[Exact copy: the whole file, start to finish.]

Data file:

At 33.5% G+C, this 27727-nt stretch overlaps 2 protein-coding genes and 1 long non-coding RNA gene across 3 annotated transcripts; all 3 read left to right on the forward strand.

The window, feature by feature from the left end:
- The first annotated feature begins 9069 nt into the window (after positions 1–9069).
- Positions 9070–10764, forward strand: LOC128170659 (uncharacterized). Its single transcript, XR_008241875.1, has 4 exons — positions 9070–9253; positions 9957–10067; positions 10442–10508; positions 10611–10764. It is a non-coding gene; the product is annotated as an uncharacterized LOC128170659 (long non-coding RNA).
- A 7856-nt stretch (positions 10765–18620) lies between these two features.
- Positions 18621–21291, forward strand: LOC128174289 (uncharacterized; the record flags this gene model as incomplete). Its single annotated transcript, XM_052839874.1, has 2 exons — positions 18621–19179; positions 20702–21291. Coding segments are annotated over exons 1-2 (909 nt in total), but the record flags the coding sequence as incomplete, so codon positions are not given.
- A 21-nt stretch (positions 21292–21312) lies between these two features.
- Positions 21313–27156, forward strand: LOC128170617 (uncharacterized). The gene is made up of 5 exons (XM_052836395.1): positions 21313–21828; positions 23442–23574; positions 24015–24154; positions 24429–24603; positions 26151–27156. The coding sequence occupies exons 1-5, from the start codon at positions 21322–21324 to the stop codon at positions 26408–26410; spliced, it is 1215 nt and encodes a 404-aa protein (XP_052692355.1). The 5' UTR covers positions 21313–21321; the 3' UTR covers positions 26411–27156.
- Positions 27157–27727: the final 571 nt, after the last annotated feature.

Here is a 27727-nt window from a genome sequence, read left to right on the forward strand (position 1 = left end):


At 33.5% G+C, this 27727-nt stretch overlaps 2 protein-coding genes and 1 long non-coding RNA gene across 3 annotated transcripts; all 3 read left to right on the forward strand.

The window, feature by feature from the left end:
- The first annotated feature begins 9069 nt into the window (after positions 1–9069).
- Positions 9070–10764, forward strand: LOC128170659 (uncharacterized). Its single transcript, XR_008241875.1, has 4 exons — positions 9070–9253; positions 9957–10067; positions 10442–10508; positions 10611–10764. It is a non-coding gene; the product is annotated as an uncharacterized LOC128170659 (long non-coding RNA).
- A 7856-nt stretch (positions 10765–18620) lies between these two features.
- Positions 18621–21291, forward strand: LOC128174289 (uncharacterized; the record flags this gene model as incomplete). Its single annotated transcript, XM_052839874.1, has 2 exons — positions 18621–19179; positions 20702–21291. Coding segments are annotated over exons 1-2 (909 nt in total), but the record flags the coding sequence as incomplete, so codon positions are not given.
- A 21-nt stretch (positions 21292–21312) lies between these two features.
- Positions 21313–27156, forward strand: LOC128170617 (uncharacterized). The gene is made up of 5 exons (XM_052836395.1): positions 21313–21828; positions 23442–23574; positions 24015–24154; positions 24429–24603; positions 26151–27156. The coding sequence occupies exons 1-5, from the start codon at positions 21322–21324 to the stop codon at positions 26408–26410; spliced, it is 1215 nt and encodes a 404-aa protein (XP_052692355.1). The 5' UTR covers positions 21313–21321; the 3' UTR covers positions 26411–27156.
- Positions 27157–27727: the final 571 nt, after the last annotated feature.

Here is a 27727-nt window from a genome sequence, read left to right on the forward strand (position 1 = left end):